Picture the scene. Mum and I are seated in my immunologist’s clinic while the former constantly badgers the (slightly overwhelmed-looking) doctor regarding the side effects I have from the immunosuppressants I take regularly.
“Oh yeah, and one more thing,” mum continues.
The immunologist looks at her.
“Why is Brenda getting hairier? Look at her arms! The hair is getting longer! Is this caused by the medicine too?”
The immunologist looks at me. I simply shrugged and give him my usual ‘mum’s worrying too much again‘ look like I always do when she goes about her usual habit of bombarding him with endless questions every visit.
“Well, yeah. It is caused by the medicine,” the immunologist says. “But, is it any cause of concern to you, Brenda?”
“Well, no!” says I.
“I like being hairy. It keeps me nice, warm and fluffy.”
The expression on my immunologist’s face at that moment was epic. From that moment, I think he’s quite convinced that he’s dealing with a loon instead of a patient with autoimmune problems.
And no, I wasn’t being sarcastic. That’s actually 50% truth. I quite like being hairy … definitely not for the ‘nice and fluffy’ part, but well … it does keep me warmer than usual.
For the past one and a half weeks, I’ve been on Cyclosphorine to suppress my immune system. (I suffer from autoimmune urticaria since about 6 years ago, which turned aggressive only recently, basically causing my body’s immune system to attack my own skin and occasionally, joints.)
Cyclosporine belongs to the group of medicines known as immunosuppressive agents. It is used to reduce the body’s natural immunity in patients who receive organ (for example, kidney, liver, and heart) transplants.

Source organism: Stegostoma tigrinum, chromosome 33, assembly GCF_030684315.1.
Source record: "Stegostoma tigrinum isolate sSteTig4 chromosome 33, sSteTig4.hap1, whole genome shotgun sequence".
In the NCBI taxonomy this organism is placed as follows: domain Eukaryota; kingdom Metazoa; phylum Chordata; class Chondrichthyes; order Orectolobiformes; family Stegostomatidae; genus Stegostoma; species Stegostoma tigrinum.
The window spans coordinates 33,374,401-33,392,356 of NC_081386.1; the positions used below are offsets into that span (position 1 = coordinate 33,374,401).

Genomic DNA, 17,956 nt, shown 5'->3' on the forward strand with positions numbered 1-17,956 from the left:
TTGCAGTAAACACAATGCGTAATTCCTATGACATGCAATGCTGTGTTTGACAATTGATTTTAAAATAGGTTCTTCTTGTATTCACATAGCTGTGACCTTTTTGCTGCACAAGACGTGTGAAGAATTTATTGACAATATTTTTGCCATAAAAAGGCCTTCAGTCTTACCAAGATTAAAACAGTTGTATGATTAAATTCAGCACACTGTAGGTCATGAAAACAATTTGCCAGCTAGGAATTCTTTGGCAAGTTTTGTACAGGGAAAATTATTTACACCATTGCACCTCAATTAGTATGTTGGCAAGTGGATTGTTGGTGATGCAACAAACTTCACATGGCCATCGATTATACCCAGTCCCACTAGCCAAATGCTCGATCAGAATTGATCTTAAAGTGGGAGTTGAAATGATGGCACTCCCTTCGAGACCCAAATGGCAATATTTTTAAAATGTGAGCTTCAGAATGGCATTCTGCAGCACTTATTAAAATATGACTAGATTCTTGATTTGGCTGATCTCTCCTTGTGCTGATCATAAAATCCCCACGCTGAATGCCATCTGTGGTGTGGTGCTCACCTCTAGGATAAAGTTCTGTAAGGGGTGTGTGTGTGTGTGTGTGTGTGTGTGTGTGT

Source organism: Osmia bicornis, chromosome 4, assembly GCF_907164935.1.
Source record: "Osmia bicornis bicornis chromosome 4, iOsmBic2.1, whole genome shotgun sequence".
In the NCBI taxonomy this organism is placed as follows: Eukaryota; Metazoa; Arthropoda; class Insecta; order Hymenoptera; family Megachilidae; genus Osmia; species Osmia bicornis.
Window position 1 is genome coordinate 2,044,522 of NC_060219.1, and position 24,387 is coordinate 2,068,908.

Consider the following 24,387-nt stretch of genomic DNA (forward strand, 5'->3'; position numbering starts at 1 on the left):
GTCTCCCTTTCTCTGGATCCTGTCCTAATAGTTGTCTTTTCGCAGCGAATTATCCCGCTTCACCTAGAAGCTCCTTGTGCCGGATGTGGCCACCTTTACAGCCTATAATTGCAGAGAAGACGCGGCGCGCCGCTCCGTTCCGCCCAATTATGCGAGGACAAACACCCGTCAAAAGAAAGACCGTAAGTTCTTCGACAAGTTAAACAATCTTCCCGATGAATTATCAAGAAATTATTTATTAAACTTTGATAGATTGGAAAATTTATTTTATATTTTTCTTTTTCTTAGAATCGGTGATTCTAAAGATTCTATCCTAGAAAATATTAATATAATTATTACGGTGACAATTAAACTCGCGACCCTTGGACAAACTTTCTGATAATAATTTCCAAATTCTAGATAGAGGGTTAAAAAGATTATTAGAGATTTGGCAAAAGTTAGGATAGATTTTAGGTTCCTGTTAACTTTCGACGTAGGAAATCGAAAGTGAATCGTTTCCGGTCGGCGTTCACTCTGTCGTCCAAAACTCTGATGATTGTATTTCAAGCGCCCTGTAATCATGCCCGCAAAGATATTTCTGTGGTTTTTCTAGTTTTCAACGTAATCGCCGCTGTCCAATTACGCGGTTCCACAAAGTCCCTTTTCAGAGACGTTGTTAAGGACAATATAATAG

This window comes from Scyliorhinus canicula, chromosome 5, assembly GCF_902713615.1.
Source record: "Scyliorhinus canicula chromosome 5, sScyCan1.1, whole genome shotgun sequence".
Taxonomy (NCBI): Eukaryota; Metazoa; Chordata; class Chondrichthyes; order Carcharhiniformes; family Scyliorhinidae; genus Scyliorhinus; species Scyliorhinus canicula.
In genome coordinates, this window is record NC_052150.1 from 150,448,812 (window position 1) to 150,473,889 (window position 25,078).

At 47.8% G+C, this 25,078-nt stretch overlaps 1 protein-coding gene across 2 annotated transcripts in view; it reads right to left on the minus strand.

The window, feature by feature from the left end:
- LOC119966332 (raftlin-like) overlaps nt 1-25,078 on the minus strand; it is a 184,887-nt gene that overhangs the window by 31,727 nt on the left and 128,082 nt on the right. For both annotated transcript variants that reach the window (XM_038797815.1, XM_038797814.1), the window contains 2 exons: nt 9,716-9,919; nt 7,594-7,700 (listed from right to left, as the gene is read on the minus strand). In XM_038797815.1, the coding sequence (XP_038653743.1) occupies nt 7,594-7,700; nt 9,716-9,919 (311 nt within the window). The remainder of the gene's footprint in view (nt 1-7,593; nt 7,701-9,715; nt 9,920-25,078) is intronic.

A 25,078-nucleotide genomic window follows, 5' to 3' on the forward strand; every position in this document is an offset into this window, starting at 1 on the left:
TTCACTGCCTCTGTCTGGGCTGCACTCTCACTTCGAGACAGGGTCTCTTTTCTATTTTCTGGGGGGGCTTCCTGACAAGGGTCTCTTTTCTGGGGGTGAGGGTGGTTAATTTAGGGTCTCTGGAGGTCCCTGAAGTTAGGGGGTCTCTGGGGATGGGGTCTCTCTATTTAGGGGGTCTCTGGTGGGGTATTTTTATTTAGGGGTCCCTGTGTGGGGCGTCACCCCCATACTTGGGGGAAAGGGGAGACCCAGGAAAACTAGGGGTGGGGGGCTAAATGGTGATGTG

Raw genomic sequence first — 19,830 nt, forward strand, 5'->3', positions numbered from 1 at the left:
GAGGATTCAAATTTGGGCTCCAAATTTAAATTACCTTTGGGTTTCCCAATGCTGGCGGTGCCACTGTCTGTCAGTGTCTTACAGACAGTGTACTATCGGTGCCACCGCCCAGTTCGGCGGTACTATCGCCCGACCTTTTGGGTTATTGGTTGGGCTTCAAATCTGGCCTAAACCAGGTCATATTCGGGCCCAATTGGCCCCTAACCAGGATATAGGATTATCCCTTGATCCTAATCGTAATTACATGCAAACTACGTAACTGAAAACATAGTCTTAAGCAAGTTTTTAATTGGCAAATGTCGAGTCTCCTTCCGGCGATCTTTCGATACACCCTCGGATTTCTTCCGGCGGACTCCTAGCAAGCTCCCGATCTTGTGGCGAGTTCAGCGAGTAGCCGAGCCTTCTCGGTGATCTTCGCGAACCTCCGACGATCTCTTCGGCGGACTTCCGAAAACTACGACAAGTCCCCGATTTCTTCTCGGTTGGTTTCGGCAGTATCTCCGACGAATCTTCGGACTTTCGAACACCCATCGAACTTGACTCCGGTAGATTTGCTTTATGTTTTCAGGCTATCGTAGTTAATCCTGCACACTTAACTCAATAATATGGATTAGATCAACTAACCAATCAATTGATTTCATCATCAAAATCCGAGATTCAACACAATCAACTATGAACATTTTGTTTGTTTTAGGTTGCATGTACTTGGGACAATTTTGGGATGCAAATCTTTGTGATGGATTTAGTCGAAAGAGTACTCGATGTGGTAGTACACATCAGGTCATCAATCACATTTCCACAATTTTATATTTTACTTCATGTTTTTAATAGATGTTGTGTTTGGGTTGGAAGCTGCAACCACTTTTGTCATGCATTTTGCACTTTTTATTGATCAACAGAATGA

When a patient receives an organ transplant, the body’s white blood cells will try to get rid of (reject) the transplanted organ. Cyclosporine works by preventing the white blood cells from doing this.
(Adapted from MayoClinic.)
It’s a pretty darn strong medication, commonly used to suppress the immune system of transplant patients to prevent organ rejection. I initially had my reservations about it, because of its multitude of side-effects, but eventually took the plunge because otherwise, the illness would just get worse. (And I’ve stopped responding to even the strongest H1 and H2-blockers out there.)
Well, it’s taking its toll – numb fingers and toes, the constant feeling of fatigue and weakness and the occasional nausea. And recently, low-grade fever. All part and parcel of being on Cyclosphorine but side-effects aside, it’s doing a pretty good job and preventing my flare-ups … so far.
I also need regular blood tests to ensure my white cells don’t fall too low, or that my kidneys don’t fail.
Above all, I’m also glad I’ve (finally) managed to find an awesome allergist/rheumatologist to take care of me. He’s one of the very few here in Singapore, so I’m mightily glad.
The doctor, a couple of friends and this forum (contributed to by a host of other people around the world with the same medical condition) has been a great source of support so far.
So, if you know me in real life and have been wondering why hadn’t I called you out in aeons for shopping/lunch/dinner/just bumming around, now you know why. I’ve been basically devoid of energy for quite a while. Please be patient with me, though – I’ll be back to my old self once I assimilate to Cyclosphorine!
Until then, please pardon me while I conk back off to sleep in bed. G’nitey.